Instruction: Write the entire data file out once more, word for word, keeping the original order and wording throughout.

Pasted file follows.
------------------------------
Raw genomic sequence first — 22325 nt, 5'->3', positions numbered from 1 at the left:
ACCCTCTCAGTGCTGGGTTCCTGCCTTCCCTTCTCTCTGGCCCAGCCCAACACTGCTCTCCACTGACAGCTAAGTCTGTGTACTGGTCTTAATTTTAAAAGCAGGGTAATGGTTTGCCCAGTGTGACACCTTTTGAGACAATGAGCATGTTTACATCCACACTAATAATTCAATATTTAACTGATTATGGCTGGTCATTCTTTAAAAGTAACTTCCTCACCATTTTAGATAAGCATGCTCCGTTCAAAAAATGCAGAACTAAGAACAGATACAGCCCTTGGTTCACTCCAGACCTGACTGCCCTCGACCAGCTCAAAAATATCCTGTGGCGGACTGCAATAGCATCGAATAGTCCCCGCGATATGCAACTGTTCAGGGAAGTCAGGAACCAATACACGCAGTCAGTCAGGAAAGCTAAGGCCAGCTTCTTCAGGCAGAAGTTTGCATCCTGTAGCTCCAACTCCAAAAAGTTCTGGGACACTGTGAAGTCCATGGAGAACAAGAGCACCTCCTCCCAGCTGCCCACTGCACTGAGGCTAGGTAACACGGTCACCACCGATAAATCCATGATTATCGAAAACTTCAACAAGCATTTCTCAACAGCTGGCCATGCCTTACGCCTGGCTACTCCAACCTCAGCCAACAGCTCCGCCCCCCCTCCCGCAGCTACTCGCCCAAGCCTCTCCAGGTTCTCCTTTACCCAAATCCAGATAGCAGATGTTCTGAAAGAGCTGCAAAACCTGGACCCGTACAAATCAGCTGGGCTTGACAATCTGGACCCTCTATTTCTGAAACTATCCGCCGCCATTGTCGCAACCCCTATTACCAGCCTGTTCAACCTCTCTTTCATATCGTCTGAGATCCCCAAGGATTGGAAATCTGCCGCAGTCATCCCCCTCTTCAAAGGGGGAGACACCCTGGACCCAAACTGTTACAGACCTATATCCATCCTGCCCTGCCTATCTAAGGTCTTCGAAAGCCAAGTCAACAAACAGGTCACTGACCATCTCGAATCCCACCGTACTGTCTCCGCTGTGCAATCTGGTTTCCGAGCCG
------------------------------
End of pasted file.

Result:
Raw genomic sequence first — 22325 nt, 5'->3', positions numbered from 1 at the left:
ACCCTCTCAGTGCTGGGTTCCTGCCTTCCCTTCTCTCTGGCCCAGCCCAACACTGCTCTCCACTGACAGCTAAGTCTGTGTACTGGTCTTAATTTTAAAAGCAGGGTAATGGTTTGCCCAGTGTGACACCTTTTGAGACAATGAGCATGTTTACATCCACACTAATAATTCAATATTTAACTGATTATGGCTGGTCATTCTTTAAAAGTAACTTCCTCACCATTTTAGATAAGCATGCTCCGTTCAAAAAATGCAGAACTAAGAACAGATACAGCCCTTGGTTCACTCCAGACCTGACTGCCCTCGACCAGCTCAAAAATATCCTGTGGCGGACTGCAATAGCATCGAATAGTCCCCGCGATATGCAACTGTTCAGGGAAGTCAGGAACCAATACACGCAGTCAGTCAGGAAAGCTAAGGCCAGCTTCTTCAGGCAGAAGTTTGCATCCTGTAGCTCCAACTCCAAAAAGTTCTGGGACACTGTGAAGTCCATGGAGAACAAGAGCACCTCCTCCCAGCTGCCCACTGCACTGAGGCTAGGTAACACGGTCACCACCGATAAATCCATGATTATCGAAAACTTCAACAAGCATTTCTCAACAGCTGGCCATGCCTTACGCCTGGCTACTCCAACCTCAGCCAACAGCTCCGCCCCCCCTCCCGCAGCTACTCGCCCAAGCCTCTCCAGGTTCTCCTTTACCCAAATCCAGATAGCAGATGTTCTGAAAGAGCTGCAAAACCTGGACCCGTACAAATCAGCTGGGCTTGACAATCTGGACCCTCTATTTCTGAAACTATCCGCCGCCATTGTCGCAACCCCTATTACCAGCCTGTTCAACCTCTCTTTCATATCGTCTGAGATCCCCAAGGATTGGAAATCTGCCGCAGTCATCCCCCTCTTCAAAGGGGGAGACACCCTGGACCCAAACTGTTACAGACCTATATCCATCCTGCCCTGCCTATCTAAGGTCTTCGAAAGCCAAGTCAACAAACAGGTCACTGACCATCTCGAATCCCACCGTACTGTCTCCGCTGTGCAATCTGGTTTCCGAGCCG